From The Westerly Sun 2/10/2020:
CHARLESTOWN — If you ask the youngest members of the Charlestown Ambulance Rescue Service what drew them to join the agency, many will tell you it was the opportunity to serve the community. When asked who inspired them and why they remain, the answer often comes back to Capt. Travis Serra and his wife, Capt. Katie Serra.
"Travis and Katie are such an inspiration to me and all who know them," a teenage member wrote recently in recommending them for accommodation to the Rhode Island Southern Firefighters League. "They are welcoming, supportive and always willing to go above and beyond the call of duty to ensure the success of their team, family and friends. I can not be more grateful for the impact these two have had on my life and in such a short period of time."
The couple isn't the type to brag and when asked about their impact and why they do it, they will simply tell you they like volunteering and it's all part of the job.
Ambulance Chief Andrew Kettle said this week that the two are essential leaders that bring a wide variety of skills to the department, however, and are both essential in keeping operations moving forward and motivating a whole generation of aspiring medics and EMTs to pursue their dreams.
The two longtime members, who have a combined 29 years of experience with the Charlestown Ambulance Rescue Service, were recently named the co-recipients of the 2020 winner of the Frederick A. Stanley Dedicated Service Award. They were awarded the honor in late January during the Rhode Island Southern Firefighters League's annual legislator’s night.
"We were very surprised when they told us," Katie Serra said. "This is not something we were expecting at all. Chief Stanley made so many big contributions throughout the state, so to be awarded with a recognition in his name was just so humbling for us."
Kingston Fire District Chief Nate Barrington, president of the league, and Watch Hill Fire Lt. Chris Korestki, each said there could not be a more fitting couple to carry the honor.
"When you think of Fred Stanley, those who knew him understand how committed he was to volunteerism, to serving the community and to always trying to do the right thing," Barrington said. "That is exactly what these two do every day."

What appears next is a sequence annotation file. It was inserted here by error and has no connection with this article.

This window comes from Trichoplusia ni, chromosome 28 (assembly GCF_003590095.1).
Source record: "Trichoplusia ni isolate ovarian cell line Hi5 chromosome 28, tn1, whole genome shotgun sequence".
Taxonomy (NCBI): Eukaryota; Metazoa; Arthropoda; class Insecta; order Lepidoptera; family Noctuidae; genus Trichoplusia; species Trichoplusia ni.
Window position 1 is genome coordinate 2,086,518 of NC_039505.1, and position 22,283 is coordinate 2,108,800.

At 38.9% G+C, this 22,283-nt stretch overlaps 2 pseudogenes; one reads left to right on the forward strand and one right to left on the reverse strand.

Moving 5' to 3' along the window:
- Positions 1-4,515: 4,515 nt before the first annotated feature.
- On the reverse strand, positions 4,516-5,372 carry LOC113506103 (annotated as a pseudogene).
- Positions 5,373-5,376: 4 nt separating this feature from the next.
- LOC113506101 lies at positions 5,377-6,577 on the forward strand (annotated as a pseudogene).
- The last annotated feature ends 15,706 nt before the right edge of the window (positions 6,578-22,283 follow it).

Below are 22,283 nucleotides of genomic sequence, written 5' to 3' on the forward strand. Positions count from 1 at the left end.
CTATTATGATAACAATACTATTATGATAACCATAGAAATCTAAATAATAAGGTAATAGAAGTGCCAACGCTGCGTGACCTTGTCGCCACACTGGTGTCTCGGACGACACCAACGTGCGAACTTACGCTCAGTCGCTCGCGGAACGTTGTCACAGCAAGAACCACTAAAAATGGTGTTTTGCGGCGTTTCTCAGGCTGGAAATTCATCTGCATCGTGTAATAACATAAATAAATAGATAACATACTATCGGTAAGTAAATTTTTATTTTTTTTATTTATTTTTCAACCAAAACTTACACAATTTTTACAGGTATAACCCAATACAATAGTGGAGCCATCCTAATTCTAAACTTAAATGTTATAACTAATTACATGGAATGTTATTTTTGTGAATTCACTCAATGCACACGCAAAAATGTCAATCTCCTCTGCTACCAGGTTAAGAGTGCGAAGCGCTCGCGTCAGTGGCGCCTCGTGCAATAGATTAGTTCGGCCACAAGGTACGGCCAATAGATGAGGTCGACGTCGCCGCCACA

Travis Serra, 32, has been a member of the department for 16 years now. The small business owner operates Serra Designs LLC in Charlestown, which specializes in architecture work, and as a volunteer he specializes in rescue response training including use of the jaws of life, and helps the department with personnel matters and recruitment.
His wife Katie, 30, joined the department about three years later and she said the two immediately felt a connection. That spark has not only led to a strong partnership in leading the department, but led to the two marrying about four years ago.
Kettle said Katie Serra's contributions to the department are invaluable, as she is a certified EMT instructor and physician assistant.
Katie Serra currently works at Westerly Hospital and has previously worked for Rhode Island Hospital in Providence, as well as in Boston. Her experience and expertise allows her to work directly with department staff as an instructor, training new members and re-certifying existing staff at virtually no cost to the volunteer department. Kettle said she is also active throughout the region, offering a wide array of medical training for civilians and EMTs alike.
Both also volunteer as the department's primary recruitment contact with Chariho High School, and both work for the agency most Friday nights with aspiring teenagers interested in working with the agency.
Local students may join the department as a junior member at age 14 and can begin serving in a variety of capacities at 16, officials said. Katie Serra encouraged anyone interested to call or stop by the department to learn more.
"Both of these volunteers, they are so committed to what they do and together they provide a constant source of leadership, not only for our agency but for the entire region," Kettle said.
Koretski said the two are also inspiring a whole new generation of leaders, which is essential in recruiting enough manpower to help meet the region's growing emergency response needs.
"As young officers, they are not only the next generation of leaders, but they are instilling a motivation and drive in today's teenagers," Koretski said. "They are not only serving the community now and doing it well, but they are committed to grooming officers and members that will continue a legacy of leadership and public service in southwest Rhode Island."